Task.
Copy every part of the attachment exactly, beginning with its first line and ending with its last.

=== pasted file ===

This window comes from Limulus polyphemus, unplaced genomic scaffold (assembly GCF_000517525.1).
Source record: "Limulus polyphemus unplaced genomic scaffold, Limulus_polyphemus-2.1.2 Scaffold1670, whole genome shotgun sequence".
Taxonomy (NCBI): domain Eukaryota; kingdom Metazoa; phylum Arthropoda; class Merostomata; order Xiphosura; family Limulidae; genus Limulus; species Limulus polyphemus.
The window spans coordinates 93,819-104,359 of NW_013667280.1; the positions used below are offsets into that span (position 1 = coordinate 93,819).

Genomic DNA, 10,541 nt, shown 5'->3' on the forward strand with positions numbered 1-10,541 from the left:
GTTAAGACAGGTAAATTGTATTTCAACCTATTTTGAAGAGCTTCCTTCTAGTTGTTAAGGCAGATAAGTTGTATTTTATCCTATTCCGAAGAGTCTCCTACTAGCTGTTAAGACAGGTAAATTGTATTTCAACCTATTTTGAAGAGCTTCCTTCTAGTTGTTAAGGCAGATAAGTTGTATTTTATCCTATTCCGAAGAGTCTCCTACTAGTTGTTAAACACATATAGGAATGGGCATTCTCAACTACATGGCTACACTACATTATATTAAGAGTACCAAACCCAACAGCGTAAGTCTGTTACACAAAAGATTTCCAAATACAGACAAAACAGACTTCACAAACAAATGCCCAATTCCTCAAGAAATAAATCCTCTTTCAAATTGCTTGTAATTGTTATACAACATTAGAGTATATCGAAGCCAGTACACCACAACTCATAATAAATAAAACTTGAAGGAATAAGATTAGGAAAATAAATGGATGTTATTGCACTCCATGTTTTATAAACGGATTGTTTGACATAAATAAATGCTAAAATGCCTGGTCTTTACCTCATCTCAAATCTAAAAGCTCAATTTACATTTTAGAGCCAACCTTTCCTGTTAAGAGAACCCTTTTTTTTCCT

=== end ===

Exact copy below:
This window comes from Limulus polyphemus, unplaced genomic scaffold (assembly GCF_000517525.1).
Source record: "Limulus polyphemus unplaced genomic scaffold, Limulus_polyphemus-2.1.2 Scaffold1670, whole genome shotgun sequence".
Taxonomy (NCBI): domain Eukaryota; kingdom Metazoa; phylum Arthropoda; class Merostomata; order Xiphosura; family Limulidae; genus Limulus; species Limulus polyphemus.
The window spans coordinates 93,819-104,359 of NW_013667280.1; the positions used below are offsets into that span (position 1 = coordinate 93,819).

Genomic DNA, 10,541 nt, shown 5'->3' on the forward strand with positions numbered 1-10,541 from the left:
GTTAAGACAGGTAAATTGTATTTCAACCTATTTTGAAGAGCTTCCTTCTAGTTGTTAAGGCAGATAAGTTGTATTTTATCCTATTCCGAAGAGTCTCCTACTAGCTGTTAAGACAGGTAAATTGTATTTCAACCTATTTTGAAGAGCTTCCTTCTAGTTGTTAAGGCAGATAAGTTGTATTTTATCCTATTCCGAAGAGTCTCCTACTAGTTGTTAAACACATATAGGAATGGGCATTCTCAACTACATGGCTACACTACATTATATTAAGAGTACCAAACCCAACAGCGTAAGTCTGTTACACAAAAGATTTCCAAATACAGACAAAACAGACTTCACAAACAAATGCCCAATTCCTCAAGAAATAAATCCTCTTTCAAATTGCTTGTAATTGTTATACAACATTAGAGTATATCGAAGCCAGTACACCACAACTCATAATAAATAAAACTTGAAGGAATAAGATTAGGAAAATAAATGGATGTTATTGCACTCCATGTTTTATAAACGGATTGTTTGACATAAATAAATGCTAAAATGCCTGGTCTTTACCTCATCTCAAATCTAAAAGCTCAATTTACATTTTAGAGCCAACCTTTCCTGTTAAGAGAACCCTTTTTTTTCCT